If you page through the dozens of photo books in my parents’ house, each and every one contains at least one picture of my family gathered around the Thanksgiving table. For me, that is 31 years worth of turkey and pumpkin pie documented by variously sized and colored photographs. However, this year, my face won’t be in the annual Thanksgiving photo, and my streak of thankful holidays with my family will be broken.
I am beyond lucky that I have all of these memories of stuffing myself throughout the decades with my family by my side. Each and every year I was put to work in my grandma’s kitchen to help pull together dinner by 6 p.m. I vividly remember standing at the kitchen counter, helping my grandma make homemade whipped cream and stirring the gigantic pot of sauerkraut (more on this strange tradition later). As I got older, and more stable with kitchen utensils, I was put in charge of tasks like making mashed potatoes and basting the turkey.
However, time is a funny thing when you’re young. You don’t see things are changing right before your eyes until they are suddenly different. As my grandparents aged, the task of making the most epic meal of the year became more daunting for my grandma. Slowly, she began to give tasks away to ease the burden but always held on to making the “Hubbard” squash and pies. Eventually my mom took over the position of hostess with me as her sous chef. The first year we changed locations was emotionally draining, but with each passing Thanksgiving, it became more commonplace, and we settled into a new routine.
Last year things were completely turned upside down when a life-changing fall made it so my grandparents couldn’t attend Thanksgiving dinner. Suddenly everything was different again. There wasn’t homemade pie. The squash wasn’t nearly as good as it had been before. We were all devastated, but through the guilt and sadness, my mom and I managed to cook a feast to feed 20 even though it was only 5 (and a half) of us at the table.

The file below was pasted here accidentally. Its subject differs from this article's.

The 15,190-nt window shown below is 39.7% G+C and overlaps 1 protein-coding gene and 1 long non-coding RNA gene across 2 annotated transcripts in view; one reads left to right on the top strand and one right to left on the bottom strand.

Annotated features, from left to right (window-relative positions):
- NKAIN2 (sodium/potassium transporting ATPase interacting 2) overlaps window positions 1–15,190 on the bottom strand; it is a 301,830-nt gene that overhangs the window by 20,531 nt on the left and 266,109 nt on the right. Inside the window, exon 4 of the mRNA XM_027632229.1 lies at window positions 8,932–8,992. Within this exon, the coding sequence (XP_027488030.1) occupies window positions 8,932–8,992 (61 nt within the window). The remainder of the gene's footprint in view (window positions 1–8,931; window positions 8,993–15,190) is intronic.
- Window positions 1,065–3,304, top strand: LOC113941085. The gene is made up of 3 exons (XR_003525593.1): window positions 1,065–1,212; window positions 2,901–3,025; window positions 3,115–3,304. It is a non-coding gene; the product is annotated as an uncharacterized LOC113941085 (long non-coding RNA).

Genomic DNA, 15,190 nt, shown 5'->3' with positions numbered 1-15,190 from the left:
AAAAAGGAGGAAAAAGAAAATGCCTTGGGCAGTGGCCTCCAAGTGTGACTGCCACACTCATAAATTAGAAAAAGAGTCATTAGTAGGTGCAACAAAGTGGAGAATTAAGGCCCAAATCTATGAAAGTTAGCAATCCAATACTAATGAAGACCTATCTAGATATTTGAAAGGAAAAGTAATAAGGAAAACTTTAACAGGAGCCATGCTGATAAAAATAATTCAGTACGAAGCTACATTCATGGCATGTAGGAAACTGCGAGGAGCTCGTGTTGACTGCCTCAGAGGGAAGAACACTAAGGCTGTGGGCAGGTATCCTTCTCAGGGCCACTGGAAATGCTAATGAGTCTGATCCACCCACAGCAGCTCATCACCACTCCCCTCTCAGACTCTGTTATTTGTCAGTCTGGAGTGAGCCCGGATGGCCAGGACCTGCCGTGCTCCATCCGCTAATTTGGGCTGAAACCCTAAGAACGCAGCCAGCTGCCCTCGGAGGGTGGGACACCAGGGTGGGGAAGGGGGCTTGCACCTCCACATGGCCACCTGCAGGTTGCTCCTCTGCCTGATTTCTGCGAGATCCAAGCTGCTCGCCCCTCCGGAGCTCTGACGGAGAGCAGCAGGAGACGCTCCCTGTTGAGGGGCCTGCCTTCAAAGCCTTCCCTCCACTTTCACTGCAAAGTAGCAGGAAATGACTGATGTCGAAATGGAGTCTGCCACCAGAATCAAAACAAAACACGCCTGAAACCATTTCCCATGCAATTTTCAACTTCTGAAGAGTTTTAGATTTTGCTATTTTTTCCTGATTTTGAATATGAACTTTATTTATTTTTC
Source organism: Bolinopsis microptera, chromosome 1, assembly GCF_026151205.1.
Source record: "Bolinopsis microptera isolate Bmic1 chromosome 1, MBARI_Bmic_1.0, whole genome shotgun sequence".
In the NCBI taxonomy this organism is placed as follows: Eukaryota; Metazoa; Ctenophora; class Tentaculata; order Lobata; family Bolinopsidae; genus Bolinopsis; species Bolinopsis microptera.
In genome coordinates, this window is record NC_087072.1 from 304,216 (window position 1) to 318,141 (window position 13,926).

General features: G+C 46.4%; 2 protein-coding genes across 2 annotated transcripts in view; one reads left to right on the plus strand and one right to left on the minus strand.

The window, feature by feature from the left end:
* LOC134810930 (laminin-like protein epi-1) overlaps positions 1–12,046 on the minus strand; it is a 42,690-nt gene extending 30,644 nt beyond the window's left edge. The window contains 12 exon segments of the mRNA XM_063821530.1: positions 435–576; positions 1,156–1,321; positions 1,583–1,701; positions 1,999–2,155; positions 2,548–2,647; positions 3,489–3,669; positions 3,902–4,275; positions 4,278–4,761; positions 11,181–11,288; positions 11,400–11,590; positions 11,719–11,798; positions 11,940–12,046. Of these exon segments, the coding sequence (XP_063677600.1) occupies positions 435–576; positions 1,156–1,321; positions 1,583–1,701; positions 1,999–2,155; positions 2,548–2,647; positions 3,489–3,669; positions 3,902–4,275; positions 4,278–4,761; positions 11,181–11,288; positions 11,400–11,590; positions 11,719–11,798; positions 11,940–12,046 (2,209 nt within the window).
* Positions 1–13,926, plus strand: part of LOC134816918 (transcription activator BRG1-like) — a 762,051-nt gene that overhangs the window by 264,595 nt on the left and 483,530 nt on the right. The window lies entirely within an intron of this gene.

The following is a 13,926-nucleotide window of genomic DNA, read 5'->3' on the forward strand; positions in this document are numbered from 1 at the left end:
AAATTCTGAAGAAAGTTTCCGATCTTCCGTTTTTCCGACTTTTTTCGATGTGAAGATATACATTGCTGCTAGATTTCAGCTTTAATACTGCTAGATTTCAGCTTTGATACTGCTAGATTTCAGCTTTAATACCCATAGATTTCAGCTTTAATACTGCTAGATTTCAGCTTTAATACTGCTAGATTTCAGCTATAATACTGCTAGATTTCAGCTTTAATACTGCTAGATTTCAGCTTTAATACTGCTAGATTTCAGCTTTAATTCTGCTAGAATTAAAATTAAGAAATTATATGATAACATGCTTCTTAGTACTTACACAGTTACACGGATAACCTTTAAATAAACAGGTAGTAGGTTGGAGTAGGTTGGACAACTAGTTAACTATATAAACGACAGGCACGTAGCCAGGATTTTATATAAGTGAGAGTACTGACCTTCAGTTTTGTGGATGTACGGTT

I know that I am fully #blessed that I get to spend every single Thanksgiving with my family. Honestly, it’s only worked that way because my husband is a native Brazilian. Needless to say, celebrating the Pilgrims at home with my American family wasn’t really an issue until this year.
My husband’s extended families all reside in Brazil, which means we rarely get to see them in person. As in I’ve only been to Brazil one time, and that was ten years ago. The hands of time don’t stop ticking just because you live on another continent, so there are also aging grandparents, aunts, uncles, and cousins just south of the equator, hoping we’ll pop in for a visit. This year, we made a commitment to go visit Brazil, but heartbreakingly for me, we’re going over Thanksgiving.
I have to admit that I’m feeling very mixed emotions about this trip. While on one hand I am excited to travel and have our daughter spend time with her great-grandparents, I am equally saddened that I won’t be able to be with my family for the one holiday that has always been so consistent for us. I’ve gotten used to switching family sides for Christmas and Easter, but Thanksgiving has always been with my family and losing that hurts. I know this is just how time works, and change is a good thing. This year, instead of stuffing myself on turkey and pie, I’ll be having picanha and flan.
My absolute favorite part of our Thanksgiving meal is my great grandma’s sauerkraut. Now I know what you’re thinking: “German food has zero place on my table during Thanksgiving, ‘Merica!” Well, you’re wrong because this is amazing. If you think you don’t like sauerkraut, just hear me out on this one because it’s not even close to the store-bought stuff you put on sausages.